We mentioned previously that a longevity annuity is for those who are of age eighty and beyond. Not everyone will find to be a desirable investment or even appropriate. As you become older, unfortunately it becomes obvious to you the remaining length of your life, not considering accidents or unexpected events.
If you have considered this and feel like this is a good idea for you, then you have come to the right place to learn about the longevity annuities pros and cons. Let’s start with the advantages.
Longevity Annuity Advantages
Think of the longevity annuity as a health policy but with a much larger deductible than normal. You are depositing a sum of money in the present so that you can earn interest on it and receive payments if, and that is the key word, you live beyond the age of eighty years old.
You are taking out an insurance policy against what could be a very disruptive and burdensome event, which is running out of money in retirement. If you are alone and have no family to help support you, or were unable to become ridiculously wealthy, then this is a realistic risk you could encounter, especially as your advances in diet and medicine continue to expand the lengths of our lives.
It has been suggested that anywhere from ten to fifteen percent invested now and not withdrawn until eighty years old, in a longevity annuity, will equal the same spending value in the future as if you put fifty percent of your savings into an immediate annuity. Of course, there is the risk of losing your money altogether if you were to perish earlier than that, but then again, you can’t take it with you. However, if you have a spouse or children, you’d prefer for them to receive the money, obviously.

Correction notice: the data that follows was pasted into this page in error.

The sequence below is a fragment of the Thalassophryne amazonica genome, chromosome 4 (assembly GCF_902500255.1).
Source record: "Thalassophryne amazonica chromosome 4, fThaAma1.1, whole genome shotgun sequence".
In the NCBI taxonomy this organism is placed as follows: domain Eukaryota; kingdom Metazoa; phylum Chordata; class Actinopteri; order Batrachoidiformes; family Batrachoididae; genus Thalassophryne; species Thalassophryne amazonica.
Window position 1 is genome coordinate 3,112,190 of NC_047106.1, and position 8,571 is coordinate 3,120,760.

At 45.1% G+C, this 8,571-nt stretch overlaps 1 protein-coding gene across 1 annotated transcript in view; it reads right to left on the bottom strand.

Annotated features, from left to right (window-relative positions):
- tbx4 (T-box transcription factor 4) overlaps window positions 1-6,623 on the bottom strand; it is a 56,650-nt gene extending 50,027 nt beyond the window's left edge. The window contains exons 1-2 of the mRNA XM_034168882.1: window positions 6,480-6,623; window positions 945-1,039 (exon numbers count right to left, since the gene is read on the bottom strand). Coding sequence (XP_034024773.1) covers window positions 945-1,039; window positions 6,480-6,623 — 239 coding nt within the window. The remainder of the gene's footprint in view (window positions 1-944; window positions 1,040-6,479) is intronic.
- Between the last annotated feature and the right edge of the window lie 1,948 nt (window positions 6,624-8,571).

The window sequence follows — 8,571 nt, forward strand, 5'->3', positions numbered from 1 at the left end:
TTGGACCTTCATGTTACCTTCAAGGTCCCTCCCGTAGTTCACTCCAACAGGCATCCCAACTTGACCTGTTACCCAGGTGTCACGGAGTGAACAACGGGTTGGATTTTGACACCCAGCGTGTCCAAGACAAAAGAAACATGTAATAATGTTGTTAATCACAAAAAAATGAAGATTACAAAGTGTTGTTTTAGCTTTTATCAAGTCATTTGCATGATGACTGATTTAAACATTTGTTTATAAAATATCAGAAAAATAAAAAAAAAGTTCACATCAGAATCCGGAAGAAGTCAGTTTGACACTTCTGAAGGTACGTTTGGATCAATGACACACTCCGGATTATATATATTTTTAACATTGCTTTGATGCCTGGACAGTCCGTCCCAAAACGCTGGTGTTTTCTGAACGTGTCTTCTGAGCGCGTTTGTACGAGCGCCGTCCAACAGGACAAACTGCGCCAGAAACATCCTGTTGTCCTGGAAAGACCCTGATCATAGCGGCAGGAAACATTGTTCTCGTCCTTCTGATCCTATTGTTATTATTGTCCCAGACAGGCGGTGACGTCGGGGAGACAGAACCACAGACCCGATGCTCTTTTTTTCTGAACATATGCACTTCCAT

Longevity Annuity Disadvantages
The real disadvantage is two fold. The first and most obvious negative to this is that if you are to die before you can withdraw your longevity annuity, you will lose that money to the insurance company. It will not be available to your family or beneficiaries. It is gone.
The second less thought of disadvantage is that you may deposit this money at say, age sixty, and find that you need it before the age of eighty. You will pay a penalty to get it back, and will likely lose money.
So make sure that you think you will outlive the quantity of your retirement savings and cannot adjust your spending to accommodate it before you buy into a longevity annuity. If your family has a history of living long lives, then definitely consider it.